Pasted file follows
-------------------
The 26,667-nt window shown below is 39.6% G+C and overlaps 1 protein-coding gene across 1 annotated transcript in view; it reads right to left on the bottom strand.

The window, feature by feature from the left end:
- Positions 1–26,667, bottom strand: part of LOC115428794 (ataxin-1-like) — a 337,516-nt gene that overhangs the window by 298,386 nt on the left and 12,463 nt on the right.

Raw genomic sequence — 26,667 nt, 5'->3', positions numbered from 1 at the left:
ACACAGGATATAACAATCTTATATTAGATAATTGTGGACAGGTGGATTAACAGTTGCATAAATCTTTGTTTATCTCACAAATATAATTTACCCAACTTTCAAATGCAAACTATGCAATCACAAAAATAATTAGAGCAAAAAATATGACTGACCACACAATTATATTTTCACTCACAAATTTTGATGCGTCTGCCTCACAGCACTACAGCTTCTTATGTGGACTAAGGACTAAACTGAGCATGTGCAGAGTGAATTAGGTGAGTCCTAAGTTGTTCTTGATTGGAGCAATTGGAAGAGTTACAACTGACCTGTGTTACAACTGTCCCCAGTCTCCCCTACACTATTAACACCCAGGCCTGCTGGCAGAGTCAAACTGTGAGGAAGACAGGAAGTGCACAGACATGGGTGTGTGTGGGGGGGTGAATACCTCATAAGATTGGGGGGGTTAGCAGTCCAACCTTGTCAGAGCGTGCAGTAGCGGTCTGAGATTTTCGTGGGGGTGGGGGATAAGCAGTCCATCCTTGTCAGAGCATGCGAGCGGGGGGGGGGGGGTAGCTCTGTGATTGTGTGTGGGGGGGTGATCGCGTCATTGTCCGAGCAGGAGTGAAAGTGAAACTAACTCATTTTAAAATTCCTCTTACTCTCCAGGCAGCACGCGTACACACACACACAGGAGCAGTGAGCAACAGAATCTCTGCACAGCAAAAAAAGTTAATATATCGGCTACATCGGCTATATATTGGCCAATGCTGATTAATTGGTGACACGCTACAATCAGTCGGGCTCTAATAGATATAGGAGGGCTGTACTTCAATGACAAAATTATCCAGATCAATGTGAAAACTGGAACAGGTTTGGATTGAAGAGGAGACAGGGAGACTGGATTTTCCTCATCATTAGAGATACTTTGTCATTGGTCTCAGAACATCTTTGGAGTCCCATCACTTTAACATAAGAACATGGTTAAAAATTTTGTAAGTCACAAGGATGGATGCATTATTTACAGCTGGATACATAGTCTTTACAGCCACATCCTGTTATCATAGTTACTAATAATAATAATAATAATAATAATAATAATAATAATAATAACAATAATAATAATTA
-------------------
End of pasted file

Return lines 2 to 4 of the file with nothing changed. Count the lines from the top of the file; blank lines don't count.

The window, feature by feature from the left end:
- Positions 1–26,667, bottom strand: part of LOC115428794 (ataxin-1-like) — a 337,516-nt gene that overhangs the window by 298,386 nt on the left and 12,463 nt on the right.

Raw genomic sequence — 26,667 nt, 5'->3', positions numbered from 1 at the left: